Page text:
N.S. to regulate cellphone contracts, cap cancellation fees
Published Friday, April 27, 2012 6:23PM ADT
Cellphone users in Nova Scotia could soon be better protected when they enter into cellphone contracts, according to the provincial government.
The province announced Friday it is making amendments to the Consumer Protection Act that they say will better inform and protect cellphone users.
It says the changes will address public concerns about long-term cellphone contracts, silent extensions, high cancellation and other fees, as well as concerns about cellphone use and cyberbullying.
Cellphone user Tristan Grant says he likes the idea of more regulations around cellphone contracts.
"There was one company, it was horrible," says Grant. "I had to pay them, I think, over $500 to get out of my contract."
Cellphone user Natalie Campbell shared a similar story.
"My phone broke and…I wanted a new one, but I still had a year on my contract, so I had to buy a new plan and had to put my other plan at, like, $20 a month to pay it off until it was over," she says.
Hearing stories like these prompted the Nova Scotia government to propose amendments to the Consumer Protection Act that would put an end to expensive cancellation fees.
Customers would be able to cancel their contract at any time under the proposed legislation, and cancellation fees would be capped at $50.
"I think it's great because people shouldn't be dinged that bad because they don't want a service anymore," says cellphone user Nicole Dorton.
"With all the different cellphone companies that we've got going around and stuff like that, yeah, you can really get dinged," agrees cellphone user Jeannine Crouse.
Another proposed change is no more automatic renewals on existing contracts.
"A provider has to notify the consumer that your contract is going to end, and they have to contact them 60 to 90 days before that to get their permission to roll it over," Service Nova Scotia and Municipal Relations Minister John MacDonell told CTV News.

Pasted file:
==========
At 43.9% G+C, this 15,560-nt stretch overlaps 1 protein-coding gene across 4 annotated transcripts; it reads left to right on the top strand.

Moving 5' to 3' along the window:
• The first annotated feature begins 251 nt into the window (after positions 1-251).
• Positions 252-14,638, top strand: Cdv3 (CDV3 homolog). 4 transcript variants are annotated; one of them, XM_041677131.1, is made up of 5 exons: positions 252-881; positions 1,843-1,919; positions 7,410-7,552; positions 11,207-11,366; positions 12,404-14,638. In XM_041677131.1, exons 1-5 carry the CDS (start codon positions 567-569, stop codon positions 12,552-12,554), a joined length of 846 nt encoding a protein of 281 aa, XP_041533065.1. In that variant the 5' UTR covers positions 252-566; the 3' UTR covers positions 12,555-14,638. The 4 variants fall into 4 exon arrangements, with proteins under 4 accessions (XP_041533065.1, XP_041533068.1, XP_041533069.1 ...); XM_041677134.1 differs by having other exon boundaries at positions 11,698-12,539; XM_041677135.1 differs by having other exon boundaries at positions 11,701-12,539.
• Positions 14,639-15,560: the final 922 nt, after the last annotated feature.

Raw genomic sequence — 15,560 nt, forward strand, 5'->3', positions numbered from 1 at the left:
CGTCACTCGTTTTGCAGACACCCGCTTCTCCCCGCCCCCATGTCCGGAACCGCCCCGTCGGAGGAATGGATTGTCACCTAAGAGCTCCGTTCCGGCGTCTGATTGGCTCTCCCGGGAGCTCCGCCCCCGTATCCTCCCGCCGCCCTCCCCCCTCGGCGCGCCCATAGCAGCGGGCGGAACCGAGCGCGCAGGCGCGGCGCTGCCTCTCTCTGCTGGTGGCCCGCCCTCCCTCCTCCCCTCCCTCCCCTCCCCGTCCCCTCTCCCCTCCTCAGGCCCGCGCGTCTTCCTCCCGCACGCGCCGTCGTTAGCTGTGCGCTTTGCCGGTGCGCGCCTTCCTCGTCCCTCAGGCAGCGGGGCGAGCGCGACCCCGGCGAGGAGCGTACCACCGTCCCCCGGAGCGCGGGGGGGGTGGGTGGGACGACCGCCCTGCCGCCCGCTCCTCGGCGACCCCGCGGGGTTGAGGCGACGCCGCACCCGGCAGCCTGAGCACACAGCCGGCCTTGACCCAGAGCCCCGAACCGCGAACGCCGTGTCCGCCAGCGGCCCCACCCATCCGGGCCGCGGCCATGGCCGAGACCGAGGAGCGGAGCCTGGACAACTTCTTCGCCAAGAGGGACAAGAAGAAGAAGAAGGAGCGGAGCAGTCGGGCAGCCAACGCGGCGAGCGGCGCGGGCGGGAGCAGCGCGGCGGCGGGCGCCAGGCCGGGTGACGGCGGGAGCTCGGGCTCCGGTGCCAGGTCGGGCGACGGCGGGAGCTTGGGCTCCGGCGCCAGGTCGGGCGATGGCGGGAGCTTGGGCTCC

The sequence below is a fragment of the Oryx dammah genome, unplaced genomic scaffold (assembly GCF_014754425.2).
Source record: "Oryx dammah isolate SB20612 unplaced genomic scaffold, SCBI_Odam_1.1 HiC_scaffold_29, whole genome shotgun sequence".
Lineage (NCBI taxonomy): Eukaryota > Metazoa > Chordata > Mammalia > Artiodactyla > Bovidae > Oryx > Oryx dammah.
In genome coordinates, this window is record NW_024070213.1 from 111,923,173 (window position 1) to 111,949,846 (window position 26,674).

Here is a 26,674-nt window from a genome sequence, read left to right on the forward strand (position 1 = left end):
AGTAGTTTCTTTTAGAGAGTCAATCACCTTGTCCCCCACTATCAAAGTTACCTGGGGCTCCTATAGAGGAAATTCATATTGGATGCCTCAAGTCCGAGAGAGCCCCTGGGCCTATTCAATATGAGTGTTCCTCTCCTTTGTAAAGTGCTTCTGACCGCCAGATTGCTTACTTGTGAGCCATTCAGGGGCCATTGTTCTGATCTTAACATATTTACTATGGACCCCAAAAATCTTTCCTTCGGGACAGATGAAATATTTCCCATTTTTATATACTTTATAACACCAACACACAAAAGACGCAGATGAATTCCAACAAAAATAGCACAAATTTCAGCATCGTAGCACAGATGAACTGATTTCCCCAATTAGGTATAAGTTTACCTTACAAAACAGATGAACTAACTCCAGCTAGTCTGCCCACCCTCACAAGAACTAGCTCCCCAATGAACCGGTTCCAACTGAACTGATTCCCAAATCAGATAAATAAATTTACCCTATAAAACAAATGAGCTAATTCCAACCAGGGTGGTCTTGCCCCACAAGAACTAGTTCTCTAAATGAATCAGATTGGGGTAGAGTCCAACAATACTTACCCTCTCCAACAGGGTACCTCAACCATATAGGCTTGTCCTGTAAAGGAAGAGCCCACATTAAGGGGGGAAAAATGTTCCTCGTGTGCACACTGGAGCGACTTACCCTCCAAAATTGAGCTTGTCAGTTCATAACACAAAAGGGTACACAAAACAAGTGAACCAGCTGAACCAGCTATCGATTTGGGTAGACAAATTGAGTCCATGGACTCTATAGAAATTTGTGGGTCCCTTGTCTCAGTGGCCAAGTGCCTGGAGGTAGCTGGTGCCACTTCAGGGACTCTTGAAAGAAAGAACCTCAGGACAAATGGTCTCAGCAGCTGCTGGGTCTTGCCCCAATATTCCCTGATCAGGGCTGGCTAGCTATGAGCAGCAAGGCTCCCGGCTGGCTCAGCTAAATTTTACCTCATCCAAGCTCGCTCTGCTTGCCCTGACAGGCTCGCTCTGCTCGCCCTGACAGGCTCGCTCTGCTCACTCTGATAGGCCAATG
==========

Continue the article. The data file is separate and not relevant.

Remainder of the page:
Under the proposed legislation, cellphone companies will also be required to provide more information about minimum monthly costs in advertising, and will not be able to change major parts of the contract, such as service options, costs and fees, without customer permission.
Neither Bell nor Rogers would comment on the changes, but Telus says it already meets, or even exceeds the proposed measures.
Company spokesperson Jim Johannsson says Telus has filed a submission to the Canadian Radio-television and Telecommunications Commission, proposing a national code to cover wireless customers.
In an email, Jim Johannsson told CTV News it "would provide consistent consumer protection while avoiding a patchwork of provincial regulations that would be more costly and cumbersome to administer."
Eastlink plans to launch its wireless service later this year and says it supports the proposed amendments, calling it "an important step towards providing consumers with more choices and competition in the wireless market."
Grant says he likes the sound of that.
"Oh, it would be awesome…it would help us out a lot," he says.
The government says the proposed amendments would only affect new contracts signed after the regulations come into effect.
Quebec, Manitoba, and Newfoundland and Labrador have passed similar legislation and Ontario has also announced its intention to regulate wireless service contracts.
With files from CTV Atlantic's Jacqueline Foster
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